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Abolition of the Slave Trade, effects of, 148, 149—considerations on,
153, 154.

Arch, origin and improvement of, 67-69.

Architecture, (Ecclesiastical) taste for, increasing, 63, 64-in England,
origin and progress of, 65, 66.

Association of ideas, remarks on Hartley's theory of, 3-5-nature of,


Athenagoras, quotation from, 205, note.

Augustine, (St.) character and opinions of, 205-207.

Authority of the primitive fathers of the church, considered, 205-207.


Bantam, account of, 502.

Batavia, account of, 503-causes of its unhealthy climate, ibid. 504
-manners of the Batavian women, 505, 506.

Beauclerk (Mr.) letter, 134.

Bell (Dr.) account of his system of education at Madras, 265-supe-
riority of the new mode of education, 266—Pier della Valle's.account
of the Malabar system, 267-advantages of teaching the.alphabet by
tracing the letters in sand, 268-peculiar benefit of Dr. Bell's system
at Madras, 269-he introduces it into Englanti, 270 his system
more humane than that of Mr. Lancaster, 286-his opinion of the
education of the poor, 292-remarks thereon; ib.: 293 his system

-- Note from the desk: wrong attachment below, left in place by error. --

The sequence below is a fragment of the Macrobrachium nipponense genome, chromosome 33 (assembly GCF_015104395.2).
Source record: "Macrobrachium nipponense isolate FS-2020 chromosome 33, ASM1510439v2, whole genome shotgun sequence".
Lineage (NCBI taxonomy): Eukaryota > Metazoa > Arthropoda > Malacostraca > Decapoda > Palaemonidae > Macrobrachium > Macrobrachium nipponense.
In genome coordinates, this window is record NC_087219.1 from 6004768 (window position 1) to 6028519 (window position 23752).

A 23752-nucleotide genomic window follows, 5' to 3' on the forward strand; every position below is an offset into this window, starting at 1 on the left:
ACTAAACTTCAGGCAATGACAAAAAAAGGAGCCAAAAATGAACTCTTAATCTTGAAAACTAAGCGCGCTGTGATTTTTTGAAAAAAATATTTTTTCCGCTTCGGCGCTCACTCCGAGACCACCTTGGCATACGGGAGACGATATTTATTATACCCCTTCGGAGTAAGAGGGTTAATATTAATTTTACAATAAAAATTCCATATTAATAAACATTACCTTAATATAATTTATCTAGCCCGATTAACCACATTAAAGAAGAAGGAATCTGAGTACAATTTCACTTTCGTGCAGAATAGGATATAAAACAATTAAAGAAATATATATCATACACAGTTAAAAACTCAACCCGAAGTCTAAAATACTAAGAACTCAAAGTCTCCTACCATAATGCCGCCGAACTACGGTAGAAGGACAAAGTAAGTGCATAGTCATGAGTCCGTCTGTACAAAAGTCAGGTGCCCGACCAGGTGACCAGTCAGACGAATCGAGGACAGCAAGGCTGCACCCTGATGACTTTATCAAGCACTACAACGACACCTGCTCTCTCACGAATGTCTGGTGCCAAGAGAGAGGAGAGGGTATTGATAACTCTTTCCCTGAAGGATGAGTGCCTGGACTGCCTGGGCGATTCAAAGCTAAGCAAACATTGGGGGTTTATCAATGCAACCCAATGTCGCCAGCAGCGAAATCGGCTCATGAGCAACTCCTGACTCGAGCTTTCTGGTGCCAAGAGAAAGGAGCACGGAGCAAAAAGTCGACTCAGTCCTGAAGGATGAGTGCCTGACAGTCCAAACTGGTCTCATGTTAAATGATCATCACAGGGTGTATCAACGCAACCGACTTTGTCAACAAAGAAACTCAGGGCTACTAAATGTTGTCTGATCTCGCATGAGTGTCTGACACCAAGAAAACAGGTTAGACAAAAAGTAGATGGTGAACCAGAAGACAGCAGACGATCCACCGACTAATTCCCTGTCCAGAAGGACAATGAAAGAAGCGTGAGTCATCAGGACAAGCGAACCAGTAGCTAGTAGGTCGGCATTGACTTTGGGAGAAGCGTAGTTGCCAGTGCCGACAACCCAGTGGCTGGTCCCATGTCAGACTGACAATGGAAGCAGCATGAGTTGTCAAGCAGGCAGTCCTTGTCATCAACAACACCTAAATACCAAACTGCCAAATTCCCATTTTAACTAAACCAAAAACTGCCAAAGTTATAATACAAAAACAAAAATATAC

adopted in various schools, 294-history.of. Dr. Bell's publications,
295-remarks thereon, 296, 297-associations formed to promote
his plans of instruction, 302, 303.-See Lancaster.

Biography, difficulty of writing, 518-Dr. Johnson's opinion on,538,539.
Bowyer (R. G.) Sermon on education of the infant poor, 264.
Brodie (Mr.) experiments with the antiar or poison of Java, 515.
Brown (Dr.) observations on reflection, 10.
Buchanan (Dr.) Christian Researches in Asia, 448-horrid superstitious
rites at Juggernaut, 450, 451-account of the native Christians of
Tanjore, 452-state of women among the Syrian Christians, 452-
obstacles to the diffusion of christianity among the Hindoos, 453-
455-translation of parts of the Scriptures into the Indian dialects,
455-into the Persian language, 456-into Arabic, by Sabat, ibid.-
account of the Syrian churches in India, 457, 458-no danger in
teaching christianity to the Hindoos, 459, 460-necessity of an ec-
clesiastical establishment in India, 461.



Buonaparté, sketch of his life, 41-advanced to command, in the re-
publican army, ib.-state of the factions in 1795, ib.-promoted by
Barras, 42-whose mistress he marries, ib.-receives the command
of the army of Italy, ib.-state of the French and Austrian armies,
43-sketch of Buonaparte's campaign, ib.-he invests and raises
the siege of Mantua, 44 -gains the battle of Castiglione, il-causes
of his success, ib.-subsequent successes, 45-concludes a treaty
of peace with the Austrians, 46, 48-proposes to the directory the
conquest of Egypt, 49-attacks and takes possession of Malta, ib.-
Lands in Egypt, ib.-defeated at Acre, by Sir Sidney Smith, 49-
returns to France, and is appointed first consul, 50--character of,
51, 52-anecdote of General Mack, 52, 53-account of the battle
of Wagram, 55, 56-strictures thereon, 56, 57-observations on
Buonaparte's government and policy, 59-61-parallel between him
and Hyder Ali Khan, 120, 121-successful tyranny over the French
press, 235, 236, 243-his appeals to public opinion, proved to be
insults, 241, 242-his forbearance to those who opposed his exalta-